The story of British Forces Broadcasting began officially on 1st January 1944 in North Africa. Mobile stations were used in the advance northwards through Italy, and followed closely behind the troops after D-Day as they fought their way across Europe into Germany. However, this approach was not suitable for the war east of Suez. The India and South-East Asia Commands (SEAC) covered such a huge area that other means were needed to deliver programs to the forces in that theater. A start had been made in Delhi in 1944, where a station had been set up which used air time provided by All-India Radio on one of its transmitters. Efforts to improve welfare facilities were made by Vice-Admiral Mountbatten, soon after he arrived to take up his appointment as Supreme Allied Commander, South East Asia. He set up a forces newspaper, and started experimental radio transmissions, but found there were financial constraints on what could be achieved.
Friends and relatives back home became unhappy about the forces' living conditions, and articles appeared in the English press. These came to Churchill's notice, and he was persuaded to send Lord Munster on a fact-finding tour to establish what improvements were needed. His report was made available to M.P.s just before Christmas 1944, when Churchill addressed the Commons on the situation. Lord Munster had noted the station in Delhi, but wrote that transmitters were needed for forces broadcasting, and that many more receiving sets were required. Discussions involving the War Office and the BBC reached the conclusion that the best option was a powerful short wave transmitter, supported by another with less power. This was approved by the War Cabinet, along with most of Munster's recommendations. What was much more difficult to resolve was the disagreement between those who wished to have the station in Delhi, and Mountbatten who wanted it under his command, in Ceylon. The text of a signal is included in which he set out his reasons. The furious argument was decided in his favor, and the result was Radio SEAC.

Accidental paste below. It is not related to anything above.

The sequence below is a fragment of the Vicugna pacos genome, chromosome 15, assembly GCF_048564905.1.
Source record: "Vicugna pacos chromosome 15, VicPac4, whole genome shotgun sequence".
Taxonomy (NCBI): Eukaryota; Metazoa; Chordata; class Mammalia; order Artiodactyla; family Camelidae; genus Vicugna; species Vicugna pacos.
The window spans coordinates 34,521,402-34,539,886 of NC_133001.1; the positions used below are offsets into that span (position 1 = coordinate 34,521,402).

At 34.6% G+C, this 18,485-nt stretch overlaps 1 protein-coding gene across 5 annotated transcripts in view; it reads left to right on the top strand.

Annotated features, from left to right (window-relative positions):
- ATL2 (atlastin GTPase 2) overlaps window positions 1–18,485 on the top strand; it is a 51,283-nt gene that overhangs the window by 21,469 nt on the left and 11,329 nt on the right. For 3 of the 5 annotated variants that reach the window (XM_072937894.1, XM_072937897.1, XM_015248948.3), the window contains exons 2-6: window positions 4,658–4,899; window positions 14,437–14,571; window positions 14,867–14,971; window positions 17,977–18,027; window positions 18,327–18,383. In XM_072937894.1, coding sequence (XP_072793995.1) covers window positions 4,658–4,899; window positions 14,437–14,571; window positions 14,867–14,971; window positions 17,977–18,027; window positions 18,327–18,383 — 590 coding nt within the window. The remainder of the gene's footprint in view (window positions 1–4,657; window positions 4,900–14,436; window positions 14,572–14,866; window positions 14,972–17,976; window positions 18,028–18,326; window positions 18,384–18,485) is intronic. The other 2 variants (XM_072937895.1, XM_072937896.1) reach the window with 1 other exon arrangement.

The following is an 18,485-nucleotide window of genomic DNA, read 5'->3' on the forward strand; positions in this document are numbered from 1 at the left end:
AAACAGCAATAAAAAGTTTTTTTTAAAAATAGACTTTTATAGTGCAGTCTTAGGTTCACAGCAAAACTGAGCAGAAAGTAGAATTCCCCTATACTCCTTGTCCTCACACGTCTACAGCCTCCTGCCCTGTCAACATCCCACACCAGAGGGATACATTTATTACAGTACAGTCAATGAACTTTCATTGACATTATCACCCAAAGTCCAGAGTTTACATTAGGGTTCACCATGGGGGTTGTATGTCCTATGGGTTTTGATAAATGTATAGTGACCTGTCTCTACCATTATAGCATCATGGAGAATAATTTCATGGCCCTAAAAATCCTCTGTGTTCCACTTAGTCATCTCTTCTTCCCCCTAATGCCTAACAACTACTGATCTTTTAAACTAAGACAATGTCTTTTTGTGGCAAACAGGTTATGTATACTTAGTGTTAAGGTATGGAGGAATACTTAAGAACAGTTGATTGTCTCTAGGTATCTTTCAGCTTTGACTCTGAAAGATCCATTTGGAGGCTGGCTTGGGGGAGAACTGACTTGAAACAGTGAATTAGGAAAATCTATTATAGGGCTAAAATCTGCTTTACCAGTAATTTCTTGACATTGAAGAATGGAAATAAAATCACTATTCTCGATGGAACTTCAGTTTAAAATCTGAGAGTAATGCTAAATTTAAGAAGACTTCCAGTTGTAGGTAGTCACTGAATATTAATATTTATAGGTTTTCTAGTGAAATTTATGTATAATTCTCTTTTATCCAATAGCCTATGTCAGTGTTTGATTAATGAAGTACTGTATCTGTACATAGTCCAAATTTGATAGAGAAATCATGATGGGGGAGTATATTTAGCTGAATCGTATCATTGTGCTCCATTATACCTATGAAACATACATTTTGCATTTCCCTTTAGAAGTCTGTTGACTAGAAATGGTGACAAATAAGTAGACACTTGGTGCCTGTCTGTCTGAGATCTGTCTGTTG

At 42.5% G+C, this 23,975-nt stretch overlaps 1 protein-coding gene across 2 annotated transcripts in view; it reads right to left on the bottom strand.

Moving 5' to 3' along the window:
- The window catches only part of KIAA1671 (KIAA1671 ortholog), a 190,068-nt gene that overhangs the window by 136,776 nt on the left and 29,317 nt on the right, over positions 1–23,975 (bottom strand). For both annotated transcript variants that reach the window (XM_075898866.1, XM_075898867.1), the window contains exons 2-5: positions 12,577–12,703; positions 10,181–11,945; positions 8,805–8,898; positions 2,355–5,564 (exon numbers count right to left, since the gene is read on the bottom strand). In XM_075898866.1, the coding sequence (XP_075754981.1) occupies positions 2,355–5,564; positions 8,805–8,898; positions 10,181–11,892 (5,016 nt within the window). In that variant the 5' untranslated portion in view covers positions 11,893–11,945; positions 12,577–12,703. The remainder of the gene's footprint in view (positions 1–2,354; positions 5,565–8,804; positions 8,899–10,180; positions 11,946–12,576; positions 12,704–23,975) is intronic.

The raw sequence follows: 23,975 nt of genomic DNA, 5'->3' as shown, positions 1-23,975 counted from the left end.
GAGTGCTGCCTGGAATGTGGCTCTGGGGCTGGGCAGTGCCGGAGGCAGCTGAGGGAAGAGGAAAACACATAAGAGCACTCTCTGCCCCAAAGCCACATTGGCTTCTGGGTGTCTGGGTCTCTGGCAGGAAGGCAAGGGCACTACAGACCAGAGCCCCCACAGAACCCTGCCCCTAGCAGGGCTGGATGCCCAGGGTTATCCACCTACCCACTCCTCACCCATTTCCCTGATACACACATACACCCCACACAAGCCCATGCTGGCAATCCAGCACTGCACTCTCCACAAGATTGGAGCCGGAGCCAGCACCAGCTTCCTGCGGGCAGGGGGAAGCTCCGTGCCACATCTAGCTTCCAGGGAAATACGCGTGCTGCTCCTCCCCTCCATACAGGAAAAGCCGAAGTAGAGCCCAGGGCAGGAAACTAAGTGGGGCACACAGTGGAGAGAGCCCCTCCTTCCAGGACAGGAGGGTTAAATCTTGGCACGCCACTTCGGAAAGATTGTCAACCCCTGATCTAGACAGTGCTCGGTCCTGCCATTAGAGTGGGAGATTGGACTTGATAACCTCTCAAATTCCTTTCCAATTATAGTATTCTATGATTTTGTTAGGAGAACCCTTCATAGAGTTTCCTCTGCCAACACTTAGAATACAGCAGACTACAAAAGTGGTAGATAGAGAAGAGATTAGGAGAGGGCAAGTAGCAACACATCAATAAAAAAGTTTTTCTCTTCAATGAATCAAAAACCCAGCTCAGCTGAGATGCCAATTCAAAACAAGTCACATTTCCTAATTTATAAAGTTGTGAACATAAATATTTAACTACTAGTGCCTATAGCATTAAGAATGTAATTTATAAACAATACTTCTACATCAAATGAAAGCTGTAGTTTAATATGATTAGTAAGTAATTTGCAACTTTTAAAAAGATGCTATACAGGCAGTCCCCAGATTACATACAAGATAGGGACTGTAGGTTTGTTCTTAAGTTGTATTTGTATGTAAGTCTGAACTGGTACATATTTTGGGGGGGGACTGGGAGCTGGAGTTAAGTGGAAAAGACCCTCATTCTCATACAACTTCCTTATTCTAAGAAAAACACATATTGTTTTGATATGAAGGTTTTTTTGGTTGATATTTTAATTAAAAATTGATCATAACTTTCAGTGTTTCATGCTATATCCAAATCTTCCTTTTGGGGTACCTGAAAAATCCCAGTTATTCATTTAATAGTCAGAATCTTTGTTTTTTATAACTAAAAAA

Early estimates of targets for when the station might go on the air proved to be optimistic. They underestimated the difficulty of shipping, from England to Ceylon, the components of a big transmitter, complete with its own power supply. Several aerial towers (300 feet high) had to be dismantled, shipped and re-erected. In order to provide some broadcasting as soon as possible, the small transmitter was used for about a year before the powerful one went on the air in May 1946 - long after the war was over. Even readers with some knowledge of the technical details of radio receivers may be surprised by photographs showing the sheer size of the components used in the big transmitter.
One could justify the huge expense of the transmitting station on the grounds that when it was not longer needed for forces broadcasting it could serve as a relay station for the BBC. This would mean, for example, that the BBC Overseas Service would be received well in Australia. It was used in this way for a short time, but independence for Ceylon led to the station being handed over to the country's new government.
The story of Radio SEAC, and Mountbatten's pivotal involvement in it, has remained untold until now. Eric Hitchcock presents a balanced and fascinating account, blending military, social, political and scientific history together to produce an important account.
“ … a fascinating blend of the politics of setting up in Ceylon under the auspices of Admiral Mountbatten's South East Asia Command rather than at GHQ India in Delhi, the technicalities of radio broadcasting and the history of the station itself.” Bulletin of Military Historical Society